For instance: Sally can play the guitar and the piano. Martin can't play the guitar or the piano.
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This could be seen as a matter of formal logic:
In propositional logic and boolean algebra, De Morgan's laws are a pair of transformation rules that are both valid rules of inference. The rules allow the expression of conjunctions and disjunctions purely in terms of each other via negation.
The rules can be expressed in English as:
The negation of a conjunction is the disjunction of the negations. The negation of a disjunction is the conjunction of the negations.
or informally as:
"not (A and B)" is the same as "(not A) or (not B)"
"not (A or B)" is the same as "(not A) and (not B)"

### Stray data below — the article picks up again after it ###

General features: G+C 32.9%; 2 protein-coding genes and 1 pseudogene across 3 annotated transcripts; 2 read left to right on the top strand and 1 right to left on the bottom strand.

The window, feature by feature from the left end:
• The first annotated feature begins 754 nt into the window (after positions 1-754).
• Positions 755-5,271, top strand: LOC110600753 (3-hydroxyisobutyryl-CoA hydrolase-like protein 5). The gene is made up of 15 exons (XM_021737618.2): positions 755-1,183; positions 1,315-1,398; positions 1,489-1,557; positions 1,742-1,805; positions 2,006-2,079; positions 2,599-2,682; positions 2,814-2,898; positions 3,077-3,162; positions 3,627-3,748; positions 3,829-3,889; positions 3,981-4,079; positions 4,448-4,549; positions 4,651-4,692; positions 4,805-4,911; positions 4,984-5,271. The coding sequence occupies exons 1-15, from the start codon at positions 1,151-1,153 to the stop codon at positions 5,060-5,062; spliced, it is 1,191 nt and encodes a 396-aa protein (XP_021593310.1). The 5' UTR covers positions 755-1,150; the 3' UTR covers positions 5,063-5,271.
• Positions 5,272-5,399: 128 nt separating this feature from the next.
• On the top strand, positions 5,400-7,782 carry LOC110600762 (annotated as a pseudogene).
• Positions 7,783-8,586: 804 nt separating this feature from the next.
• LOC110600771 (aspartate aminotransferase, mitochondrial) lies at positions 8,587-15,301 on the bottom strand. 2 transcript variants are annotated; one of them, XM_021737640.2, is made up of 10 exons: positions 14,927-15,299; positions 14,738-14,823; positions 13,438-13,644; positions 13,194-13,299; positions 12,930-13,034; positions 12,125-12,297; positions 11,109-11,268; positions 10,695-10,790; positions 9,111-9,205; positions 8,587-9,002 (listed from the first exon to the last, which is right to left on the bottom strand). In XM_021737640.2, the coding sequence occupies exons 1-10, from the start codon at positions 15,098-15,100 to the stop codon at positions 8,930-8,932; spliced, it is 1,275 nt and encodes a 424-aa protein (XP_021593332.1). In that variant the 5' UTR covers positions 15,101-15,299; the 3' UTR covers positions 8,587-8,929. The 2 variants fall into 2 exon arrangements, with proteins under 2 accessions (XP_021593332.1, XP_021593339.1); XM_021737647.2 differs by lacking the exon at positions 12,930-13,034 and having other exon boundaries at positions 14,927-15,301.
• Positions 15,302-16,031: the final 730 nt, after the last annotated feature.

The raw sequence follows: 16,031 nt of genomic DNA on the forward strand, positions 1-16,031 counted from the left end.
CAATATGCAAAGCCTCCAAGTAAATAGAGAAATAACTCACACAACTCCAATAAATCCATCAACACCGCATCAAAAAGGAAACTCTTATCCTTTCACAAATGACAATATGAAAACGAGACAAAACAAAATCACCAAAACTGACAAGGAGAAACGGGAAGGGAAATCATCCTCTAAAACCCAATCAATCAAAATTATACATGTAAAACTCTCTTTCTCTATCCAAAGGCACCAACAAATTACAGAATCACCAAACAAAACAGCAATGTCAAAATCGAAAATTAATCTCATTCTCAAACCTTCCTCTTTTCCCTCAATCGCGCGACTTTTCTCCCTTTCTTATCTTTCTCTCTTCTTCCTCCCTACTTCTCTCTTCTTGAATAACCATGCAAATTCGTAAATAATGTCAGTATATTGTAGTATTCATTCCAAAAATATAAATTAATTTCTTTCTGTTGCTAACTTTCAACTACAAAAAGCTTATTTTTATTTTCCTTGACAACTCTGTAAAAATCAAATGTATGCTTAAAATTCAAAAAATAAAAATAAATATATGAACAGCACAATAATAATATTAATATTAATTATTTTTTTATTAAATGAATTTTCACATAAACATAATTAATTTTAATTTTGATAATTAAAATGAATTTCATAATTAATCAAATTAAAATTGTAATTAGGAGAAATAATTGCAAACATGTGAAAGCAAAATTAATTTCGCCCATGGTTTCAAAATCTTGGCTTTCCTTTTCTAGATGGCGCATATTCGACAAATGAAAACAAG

There is a logical rule, because in Boolean arithmetic:
In less formal language though, it doesn't always work that way.
We would generally not understand "Martin cannot play the guitar and the piano" as meaning "it is not true that Martin cannot play both the guitar and the piano, but I am telling you nothing about whether he can play one of those instruments". Rather we would understand it as meaning that he can play neither.
We might favour "Martin cannot play the guitar or the piano" because it better matches the formal logic while remaining understandable, but in terms of understanding what others mean, applying such a rule will not work.
The other answers discussion de Morgan's laws are relevant here, but I think it is instructive to look at all the possible combinations and what they mean. Let's say
From a logical perspective this means scenario 2, 3 and 4 are all possible. The only impossible scenario is scenario 1.
It reality this situation is not commonly encountered. This particular phrasing might also be used to mean that in some arrangement of players to instrument, the options are to assign Sally to guitar or piano—"Jane can play drums, Alice can play bass, and Sally can play the guitar or the piano."